• Health records: Allergies, conditions, immunizations, prescriptions, hearing or mobility aids, cognitive issues, and doctors’ information
  • Last Will and Testament, living will, and any other advance directive
  • Mortgage balance and payment information, and other outstanding bills
  • Copies of house deeds, car titles, and any relevant court documents
  • Computer and account passwords
  • Codes to safes or keys to safety deposit boxes
  • Set of house keys and car keys
  • Security alarm codes and secret words
  • Important heirlooms and history they wish to be kept in the family
  • Funeral or Celebration of Life wishes to be carried out


Share the Caring

 If you live long distance, collaborate with another family member(s) to share the duties in supporting your aging parent. We know it can be difficult to coordinate schedules (and sometimes personalities!), but if others are willing to work with you, it might be truly beneficial for the entire family.

  • If your work schedule is flexible, travel home and work from your parent’s house for a week or two. This could help relieve a sibling who’s caregiving full-time or you could alternate with a brother or sister who also lives out-of-town.
  • Bring your parent to your home for the summer or during the holidays. If you have the room and resources, it’ll put your mind at ease and give you both quality time together.
  • Depending on the distance, consider visiting your parent on the weekends, while their full-time caregiver handles the weekly duties.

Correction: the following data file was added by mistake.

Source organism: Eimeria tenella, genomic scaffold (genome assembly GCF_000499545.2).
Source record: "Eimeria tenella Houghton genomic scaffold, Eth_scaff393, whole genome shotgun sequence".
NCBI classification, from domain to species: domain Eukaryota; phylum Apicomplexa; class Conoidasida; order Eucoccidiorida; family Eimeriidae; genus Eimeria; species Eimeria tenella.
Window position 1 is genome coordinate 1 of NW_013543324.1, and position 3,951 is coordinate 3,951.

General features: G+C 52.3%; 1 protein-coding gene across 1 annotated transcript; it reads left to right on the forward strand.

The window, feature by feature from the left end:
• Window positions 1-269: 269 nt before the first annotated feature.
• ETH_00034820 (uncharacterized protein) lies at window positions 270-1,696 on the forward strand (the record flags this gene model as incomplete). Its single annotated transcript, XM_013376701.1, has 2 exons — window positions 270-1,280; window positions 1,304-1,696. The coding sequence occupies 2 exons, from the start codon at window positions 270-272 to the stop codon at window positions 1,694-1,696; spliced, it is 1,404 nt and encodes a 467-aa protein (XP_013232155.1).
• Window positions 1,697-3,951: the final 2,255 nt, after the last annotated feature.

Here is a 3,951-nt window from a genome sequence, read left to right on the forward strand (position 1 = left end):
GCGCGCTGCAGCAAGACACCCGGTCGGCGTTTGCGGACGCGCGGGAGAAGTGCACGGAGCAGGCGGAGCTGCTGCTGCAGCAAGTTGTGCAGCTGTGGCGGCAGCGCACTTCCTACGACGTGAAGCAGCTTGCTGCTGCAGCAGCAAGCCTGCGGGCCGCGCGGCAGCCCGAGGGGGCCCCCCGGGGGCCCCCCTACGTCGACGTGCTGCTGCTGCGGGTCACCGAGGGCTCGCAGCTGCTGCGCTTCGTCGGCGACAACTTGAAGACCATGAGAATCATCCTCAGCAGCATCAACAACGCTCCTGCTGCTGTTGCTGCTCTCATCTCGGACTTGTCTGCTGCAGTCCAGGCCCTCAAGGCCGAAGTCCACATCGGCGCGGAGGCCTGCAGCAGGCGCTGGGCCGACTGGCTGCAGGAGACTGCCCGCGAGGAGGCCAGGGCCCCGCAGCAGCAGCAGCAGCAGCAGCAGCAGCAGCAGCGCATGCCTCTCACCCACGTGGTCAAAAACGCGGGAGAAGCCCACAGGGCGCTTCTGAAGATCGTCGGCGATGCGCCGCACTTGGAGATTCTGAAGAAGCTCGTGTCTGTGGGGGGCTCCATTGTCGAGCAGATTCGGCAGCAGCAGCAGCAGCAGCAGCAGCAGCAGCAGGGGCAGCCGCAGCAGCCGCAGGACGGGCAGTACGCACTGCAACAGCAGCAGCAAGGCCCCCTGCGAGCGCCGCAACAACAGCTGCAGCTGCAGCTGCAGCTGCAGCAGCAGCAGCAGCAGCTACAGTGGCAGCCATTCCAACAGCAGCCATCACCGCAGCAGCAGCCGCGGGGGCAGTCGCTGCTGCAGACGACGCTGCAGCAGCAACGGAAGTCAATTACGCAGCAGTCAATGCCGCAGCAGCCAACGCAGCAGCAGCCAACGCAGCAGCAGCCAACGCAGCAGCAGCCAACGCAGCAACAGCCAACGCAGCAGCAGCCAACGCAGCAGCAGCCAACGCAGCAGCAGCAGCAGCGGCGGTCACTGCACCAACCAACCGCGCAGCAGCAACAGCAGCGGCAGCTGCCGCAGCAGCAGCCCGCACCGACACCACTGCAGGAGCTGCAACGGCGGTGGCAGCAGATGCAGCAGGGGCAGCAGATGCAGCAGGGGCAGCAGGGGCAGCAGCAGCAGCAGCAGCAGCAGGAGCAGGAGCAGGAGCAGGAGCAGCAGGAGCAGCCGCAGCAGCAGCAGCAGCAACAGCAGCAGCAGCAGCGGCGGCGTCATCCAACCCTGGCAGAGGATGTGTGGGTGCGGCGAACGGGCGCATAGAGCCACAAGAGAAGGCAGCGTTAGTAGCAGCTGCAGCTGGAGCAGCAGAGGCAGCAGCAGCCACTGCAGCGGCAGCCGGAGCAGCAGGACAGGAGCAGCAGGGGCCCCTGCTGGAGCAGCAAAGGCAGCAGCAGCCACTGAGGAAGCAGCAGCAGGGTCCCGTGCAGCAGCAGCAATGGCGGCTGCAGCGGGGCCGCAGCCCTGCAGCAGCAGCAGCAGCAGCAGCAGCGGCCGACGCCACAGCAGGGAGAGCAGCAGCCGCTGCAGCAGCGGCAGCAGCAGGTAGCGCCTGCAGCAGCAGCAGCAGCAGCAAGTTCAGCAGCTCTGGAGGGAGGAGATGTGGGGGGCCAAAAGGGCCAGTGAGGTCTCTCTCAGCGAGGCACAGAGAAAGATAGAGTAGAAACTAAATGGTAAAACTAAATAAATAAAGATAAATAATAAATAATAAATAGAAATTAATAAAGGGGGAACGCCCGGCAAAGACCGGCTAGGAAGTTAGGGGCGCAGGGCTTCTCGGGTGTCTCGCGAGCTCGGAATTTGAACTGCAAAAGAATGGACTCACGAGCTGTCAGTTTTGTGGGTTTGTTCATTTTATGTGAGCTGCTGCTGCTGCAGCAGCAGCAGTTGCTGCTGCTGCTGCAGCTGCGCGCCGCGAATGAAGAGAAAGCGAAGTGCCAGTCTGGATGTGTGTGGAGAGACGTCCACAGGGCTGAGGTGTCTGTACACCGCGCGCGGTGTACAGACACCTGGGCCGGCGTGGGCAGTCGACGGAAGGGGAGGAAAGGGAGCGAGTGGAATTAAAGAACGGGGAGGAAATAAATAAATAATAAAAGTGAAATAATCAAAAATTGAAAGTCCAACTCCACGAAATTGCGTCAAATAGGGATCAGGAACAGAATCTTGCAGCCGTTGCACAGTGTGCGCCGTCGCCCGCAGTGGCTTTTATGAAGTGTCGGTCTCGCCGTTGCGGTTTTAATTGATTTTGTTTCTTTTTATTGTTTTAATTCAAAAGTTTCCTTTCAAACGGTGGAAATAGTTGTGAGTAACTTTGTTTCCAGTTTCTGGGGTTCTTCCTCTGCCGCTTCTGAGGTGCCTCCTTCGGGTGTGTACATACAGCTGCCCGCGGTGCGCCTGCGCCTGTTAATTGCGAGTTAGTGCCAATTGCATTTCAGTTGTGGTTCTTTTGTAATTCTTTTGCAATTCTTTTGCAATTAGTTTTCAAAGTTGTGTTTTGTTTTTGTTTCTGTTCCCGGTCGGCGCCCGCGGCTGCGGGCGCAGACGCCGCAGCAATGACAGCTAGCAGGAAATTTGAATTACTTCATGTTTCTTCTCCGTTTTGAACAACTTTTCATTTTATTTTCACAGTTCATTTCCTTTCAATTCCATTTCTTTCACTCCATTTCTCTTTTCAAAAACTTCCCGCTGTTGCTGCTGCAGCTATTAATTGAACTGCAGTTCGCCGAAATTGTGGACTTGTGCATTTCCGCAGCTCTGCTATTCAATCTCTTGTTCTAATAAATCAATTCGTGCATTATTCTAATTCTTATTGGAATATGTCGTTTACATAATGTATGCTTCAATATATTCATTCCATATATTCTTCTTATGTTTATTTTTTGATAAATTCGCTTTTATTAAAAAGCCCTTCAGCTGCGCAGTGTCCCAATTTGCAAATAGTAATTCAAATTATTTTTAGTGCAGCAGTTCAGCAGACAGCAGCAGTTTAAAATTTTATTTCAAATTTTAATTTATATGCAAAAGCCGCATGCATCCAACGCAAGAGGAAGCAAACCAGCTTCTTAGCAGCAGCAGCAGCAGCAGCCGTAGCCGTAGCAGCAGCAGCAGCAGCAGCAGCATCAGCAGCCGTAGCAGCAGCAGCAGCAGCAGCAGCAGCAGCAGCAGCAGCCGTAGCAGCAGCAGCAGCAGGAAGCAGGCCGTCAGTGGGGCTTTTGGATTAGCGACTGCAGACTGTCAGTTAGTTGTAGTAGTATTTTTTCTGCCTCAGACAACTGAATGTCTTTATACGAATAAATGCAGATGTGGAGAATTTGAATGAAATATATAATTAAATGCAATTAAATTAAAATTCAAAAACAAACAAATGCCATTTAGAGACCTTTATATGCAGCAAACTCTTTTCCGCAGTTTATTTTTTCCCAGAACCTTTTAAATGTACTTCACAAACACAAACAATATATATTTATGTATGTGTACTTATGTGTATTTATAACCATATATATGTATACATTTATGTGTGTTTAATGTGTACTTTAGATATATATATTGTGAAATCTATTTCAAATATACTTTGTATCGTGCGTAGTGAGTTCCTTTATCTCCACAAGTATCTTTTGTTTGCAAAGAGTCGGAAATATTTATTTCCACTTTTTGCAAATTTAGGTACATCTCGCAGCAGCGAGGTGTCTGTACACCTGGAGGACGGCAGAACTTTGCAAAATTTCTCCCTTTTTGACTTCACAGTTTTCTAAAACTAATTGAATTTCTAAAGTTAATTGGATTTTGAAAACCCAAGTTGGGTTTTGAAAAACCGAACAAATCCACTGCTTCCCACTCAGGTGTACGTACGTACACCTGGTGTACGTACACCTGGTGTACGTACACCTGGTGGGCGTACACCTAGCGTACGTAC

• Pay a trusted friend to sit with your parent during the evenings or on designated afternoons.
  • Consider splitting your parent’s time between you and other siblings by having your parent live at your home for a year, then your sister’s home for the next year, and so on. This isn’t a feasible solution for everyone, but some siblings have made it work.


Get to Know Your Loved One’s Primary Caregiver

Even if it isn’t your first choice, you may have to concede and hire someone full-time to care for your parent. Do a lot of research, meet with potential caregivers, and trust your intuition in making this very important decision. Never choose someone in haste, but get references and certifications to ensure your parent’s caregiver is qualified, compassionate, and honest.

Once you’ve secured the best caregiver, check in with them often through video chats and texts. You’ll want to make sure they’re responsive and reply back in a timely, respectful manner.

If you need more personalized advice for your senior, Avalon Memory Care is always available as a helpful resource for your family. We take elder care to heart, focusing on a custom plan for each person. To get more information, please reach us at (972) 713- 1383 or (888) 522-1918.